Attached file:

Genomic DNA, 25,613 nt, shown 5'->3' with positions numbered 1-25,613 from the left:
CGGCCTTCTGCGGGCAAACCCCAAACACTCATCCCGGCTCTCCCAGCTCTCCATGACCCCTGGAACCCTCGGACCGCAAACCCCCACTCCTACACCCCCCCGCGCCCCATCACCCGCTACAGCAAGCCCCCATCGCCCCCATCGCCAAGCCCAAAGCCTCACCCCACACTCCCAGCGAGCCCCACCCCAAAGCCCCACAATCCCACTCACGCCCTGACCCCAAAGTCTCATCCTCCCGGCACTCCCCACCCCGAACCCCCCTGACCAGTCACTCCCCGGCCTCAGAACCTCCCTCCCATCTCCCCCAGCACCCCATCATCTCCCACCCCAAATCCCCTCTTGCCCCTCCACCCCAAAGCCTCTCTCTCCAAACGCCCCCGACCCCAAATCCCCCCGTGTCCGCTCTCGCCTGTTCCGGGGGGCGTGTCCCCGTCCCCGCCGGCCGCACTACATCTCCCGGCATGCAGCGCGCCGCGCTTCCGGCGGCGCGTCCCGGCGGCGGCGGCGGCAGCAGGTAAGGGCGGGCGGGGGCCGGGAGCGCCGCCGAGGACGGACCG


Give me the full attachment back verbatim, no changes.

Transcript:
Genomic DNA, 25,613 nt, shown 5'->3' with positions numbered 1-25,613 from the left:
CGGCCTTCTGCGGGCAAACCCCAAACACTCATCCCGGCTCTCCCAGCTCTCCATGACCCCTGGAACCCTCGGACCGCAAACCCCCACTCCTACACCCCCCCGCGCCCCATCACCCGCTACAGCAAGCCCCCATCGCCCCCATCGCCAAGCCCAAAGCCTCACCCCACACTCCCAGCGAGCCCCACCCCAAAGCCCCACAATCCCACTCACGCCCTGACCCCAAAGTCTCATCCTCCCGGCACTCCCCACCCCGAACCCCCCTGACCAGTCACTCCCCGGCCTCAGAACCTCCCTCCCATCTCCCCCAGCACCCCATCATCTCCCACCCCAAATCCCCTCTTGCCCCTCCACCCCAAAGCCTCTCTCTCCAAACGCCCCCGACCCCAAATCCCCCCGTGTCCGCTCTCGCCTGTTCCGGGGGGCGTGTCCCCGTCCCCGCCGGCCGCACTACATCTCCCGGCATGCAGCGCGCCGCGCTTCCGGCGGCGCGTCCCGGCGGCGGCGGCGGCAGCAGGTAAGGGCGGGCGGGGGCCGGGAGCGCCGCCGAGGACGGACCG